India expected to maintain 'strategic independence' on 75th independence day despite 'shared values' preached by Biden
Published: Aug 15, 2022 09:41 PM
US, India Illustration: Chen Xia/GT

US, India Illustration: Chen Xia/GT

India on Monday celebrated 75 years of independence, with Prime Minister Narendra Modi speaking about the developments and challenges the country has faced in his ninth consecutive Independence Day speech, and even though US President Joe Biden keenly called India an "indispensable partner" in a congratulatory message and stressed "democracy," analysts noted that India will not easily alter its current policy on "diplomatic independence," as it has brought flexibility and benefits to the country. 

August 15 marked the 75th anniversary of the end of British colonial rule over India in 1947. Modi led the celebrations from Red Fort in New Delhi and addressed the nation by saying that it was a historic day for India as it takes a new path with a new resolve. The Indian leader also credited India as being the mother of democracy and talked about various developments in the country as well as challenges during the past 75 years, Indian media reported. 

Indians have been celebrating the anniversary for days, with many expressing hope that the country will become a developed country in the near future. India's first indigenously built aircraft carrier Vikrant was reportedly commissioned on Monday to celebrate the occasion. 

On Sunday, US President Joe Biden congratulated India on its 75 years of independence and said the US and India were "indispensable partners" that would continue to work together to address global challenges in the years ahead, and that the US-India Strategic Partnership is based on "shared commitment to the rule of law and the promotion of human freedom and dignity," Reuters reported. 

Biden's congratulatory message showed that the US has attached more importance to relations with India, given its strategic position in the US' Indo-Pacific Strategy and US plans to counter China, Qian Feng, director of the research department at the National Strategy Institute at Tsinghua University, told the Global Times.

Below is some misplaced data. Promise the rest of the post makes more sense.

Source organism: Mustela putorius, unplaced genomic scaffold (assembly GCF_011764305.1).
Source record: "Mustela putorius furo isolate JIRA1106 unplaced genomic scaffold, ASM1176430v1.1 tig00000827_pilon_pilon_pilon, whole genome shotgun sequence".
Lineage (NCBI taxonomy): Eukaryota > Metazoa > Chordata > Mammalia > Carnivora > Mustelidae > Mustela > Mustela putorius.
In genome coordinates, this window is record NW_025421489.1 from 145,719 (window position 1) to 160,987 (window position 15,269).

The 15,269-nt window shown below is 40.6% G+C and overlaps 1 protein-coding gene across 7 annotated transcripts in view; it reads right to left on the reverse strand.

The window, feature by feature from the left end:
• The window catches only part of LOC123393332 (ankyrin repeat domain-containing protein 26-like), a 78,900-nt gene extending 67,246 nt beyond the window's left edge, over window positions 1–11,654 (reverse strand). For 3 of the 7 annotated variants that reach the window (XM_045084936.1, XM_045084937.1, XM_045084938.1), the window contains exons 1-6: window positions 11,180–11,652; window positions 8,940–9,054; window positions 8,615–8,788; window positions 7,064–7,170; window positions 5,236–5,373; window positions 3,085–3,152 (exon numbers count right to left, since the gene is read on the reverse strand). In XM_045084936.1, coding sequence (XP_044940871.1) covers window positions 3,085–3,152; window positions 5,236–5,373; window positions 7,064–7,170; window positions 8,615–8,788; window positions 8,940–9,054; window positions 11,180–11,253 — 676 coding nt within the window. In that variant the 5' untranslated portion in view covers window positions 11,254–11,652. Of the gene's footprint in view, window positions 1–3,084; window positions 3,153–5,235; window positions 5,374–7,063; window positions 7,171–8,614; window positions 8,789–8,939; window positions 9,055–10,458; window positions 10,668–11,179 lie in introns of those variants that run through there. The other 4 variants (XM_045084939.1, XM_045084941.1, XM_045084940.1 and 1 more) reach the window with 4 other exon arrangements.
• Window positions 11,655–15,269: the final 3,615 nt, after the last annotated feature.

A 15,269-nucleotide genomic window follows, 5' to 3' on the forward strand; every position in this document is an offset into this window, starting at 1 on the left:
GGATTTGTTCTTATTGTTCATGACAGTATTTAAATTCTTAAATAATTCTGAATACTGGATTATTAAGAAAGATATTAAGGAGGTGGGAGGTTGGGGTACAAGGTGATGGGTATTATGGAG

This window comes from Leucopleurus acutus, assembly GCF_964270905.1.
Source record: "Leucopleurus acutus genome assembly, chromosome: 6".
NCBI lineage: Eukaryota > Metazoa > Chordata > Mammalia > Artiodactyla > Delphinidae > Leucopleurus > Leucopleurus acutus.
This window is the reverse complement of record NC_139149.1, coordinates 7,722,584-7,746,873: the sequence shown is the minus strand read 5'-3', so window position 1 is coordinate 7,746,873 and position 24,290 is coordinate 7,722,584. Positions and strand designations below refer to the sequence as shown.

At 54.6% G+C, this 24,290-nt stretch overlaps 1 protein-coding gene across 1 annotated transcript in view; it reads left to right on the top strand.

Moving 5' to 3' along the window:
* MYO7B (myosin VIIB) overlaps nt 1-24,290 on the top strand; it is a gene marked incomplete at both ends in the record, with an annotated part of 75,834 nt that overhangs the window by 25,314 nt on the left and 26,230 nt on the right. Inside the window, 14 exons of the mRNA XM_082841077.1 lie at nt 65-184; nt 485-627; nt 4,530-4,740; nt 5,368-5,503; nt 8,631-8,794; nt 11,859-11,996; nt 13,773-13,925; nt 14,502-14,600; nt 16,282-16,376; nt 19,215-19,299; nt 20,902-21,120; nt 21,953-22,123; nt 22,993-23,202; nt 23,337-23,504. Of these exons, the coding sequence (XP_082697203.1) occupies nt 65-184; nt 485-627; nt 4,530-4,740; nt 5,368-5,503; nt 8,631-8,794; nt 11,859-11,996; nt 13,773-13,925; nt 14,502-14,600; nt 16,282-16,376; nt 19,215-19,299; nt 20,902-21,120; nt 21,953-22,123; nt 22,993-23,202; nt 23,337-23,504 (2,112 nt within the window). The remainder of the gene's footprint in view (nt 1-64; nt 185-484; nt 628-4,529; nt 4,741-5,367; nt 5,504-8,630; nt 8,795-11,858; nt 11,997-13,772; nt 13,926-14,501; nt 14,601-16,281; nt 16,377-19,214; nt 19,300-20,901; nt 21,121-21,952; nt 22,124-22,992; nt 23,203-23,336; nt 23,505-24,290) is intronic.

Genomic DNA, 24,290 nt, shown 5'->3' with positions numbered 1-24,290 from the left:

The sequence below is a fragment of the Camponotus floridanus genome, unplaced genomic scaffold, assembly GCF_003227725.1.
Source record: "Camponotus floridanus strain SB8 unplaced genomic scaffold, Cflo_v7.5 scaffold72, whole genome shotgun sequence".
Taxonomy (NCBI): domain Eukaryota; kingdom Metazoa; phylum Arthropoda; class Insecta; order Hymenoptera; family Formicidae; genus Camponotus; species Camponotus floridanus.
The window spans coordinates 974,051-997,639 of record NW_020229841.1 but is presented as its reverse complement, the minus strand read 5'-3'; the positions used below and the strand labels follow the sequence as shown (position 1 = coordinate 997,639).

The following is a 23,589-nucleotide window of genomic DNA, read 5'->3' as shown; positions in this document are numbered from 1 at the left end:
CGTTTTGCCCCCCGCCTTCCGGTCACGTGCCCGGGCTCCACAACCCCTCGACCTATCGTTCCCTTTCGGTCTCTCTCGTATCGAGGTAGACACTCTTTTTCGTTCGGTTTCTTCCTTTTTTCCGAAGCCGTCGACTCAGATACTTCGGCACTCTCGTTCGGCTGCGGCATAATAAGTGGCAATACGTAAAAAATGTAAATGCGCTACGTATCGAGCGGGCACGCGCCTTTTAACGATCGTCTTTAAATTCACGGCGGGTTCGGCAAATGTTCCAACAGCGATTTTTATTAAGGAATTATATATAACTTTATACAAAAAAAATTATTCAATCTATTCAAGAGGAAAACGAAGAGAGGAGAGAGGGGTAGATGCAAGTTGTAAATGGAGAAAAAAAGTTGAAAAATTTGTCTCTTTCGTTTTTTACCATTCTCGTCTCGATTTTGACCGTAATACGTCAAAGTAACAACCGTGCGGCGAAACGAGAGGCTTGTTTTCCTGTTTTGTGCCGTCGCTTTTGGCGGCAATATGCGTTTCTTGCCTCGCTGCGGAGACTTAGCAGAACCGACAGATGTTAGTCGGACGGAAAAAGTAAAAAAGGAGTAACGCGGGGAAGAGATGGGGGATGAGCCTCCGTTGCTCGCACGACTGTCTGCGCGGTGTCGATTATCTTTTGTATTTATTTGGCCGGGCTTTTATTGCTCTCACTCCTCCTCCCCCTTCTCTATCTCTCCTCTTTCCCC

By stressing the "shared" values on "democracy" between India and the US, Biden wants to draw India over to its side and also to put China, Russia or other US adversaries on the opposite side as "authoritarian states," Qian said. However, the US that has previously criticized India for its policies toward Muslims and on other human rights issues.

For example, the US State Department releases annual reports on different countries' human rights situations, in which they always criticize India over issues including "unlawful and arbitrary killing." In April, US Secretary of State Antony Blinken said that the US "is monitoring" what he described as a rise in human rights abuses in India. In response, Indian External Affairs Minister Dr S Jaishankar gave a strong rebuttal to the US criticism and said New Delhi has concerns about human rights in America.

The US' rhetoric on shared "values" and "democracy" with India is based on its own geopolitical needs, which India has seen through, said Qian, noting that although the Modi government hopes to have closer relations with the West, it will not abandon its practical diplomatic approach of maintaining strategic independence, as this policy gives India more diplomatic room and flexibility.

The benefits of maintaining a strategic balance have been demonstrated in the way India is dealing with the Ukraine crisis, analysts said, noting that despite facing increasing pressure from the US and the West, India has maintained relations with Russia, ensuring both imports of energy from Russia and greater global influence. 

Qian noted that India also wants to keep a balance between China and the US to maximize its own interests in the region, which is why it has actively joined the Shanghai Cooperation Organization and other regional organizations with China and is also in the Quad, a framework made up of the US, Japan, India and Australia, which is seen as an effort to contain China. India's aim is to highlight its unique presence as a littoral state in the Indian Ocean. 

As China is India's neighbor, better bilateral relations will bring benefits to both countries, analysts said, warning that India should also work with China to go in the same direction and urging it to choose a pragmatic policy toward China on sensitive issues, especially the Taiwan question and US-India cooperation. 

At a media briefing on Saturday, Chinese Ambassador to India Sun Weidong said that India and China are seeing a "positive impetus" and called on India to stick to the one-China principle, after Indian External Affairs Ministry spokesperson Arindam Bagchi said on Friday that India's policies on the principle are "well-known and consistent" - the first comment from the Indian government over US House Speaker Nancy Pelosi's provocative visit to the island of Taiwan.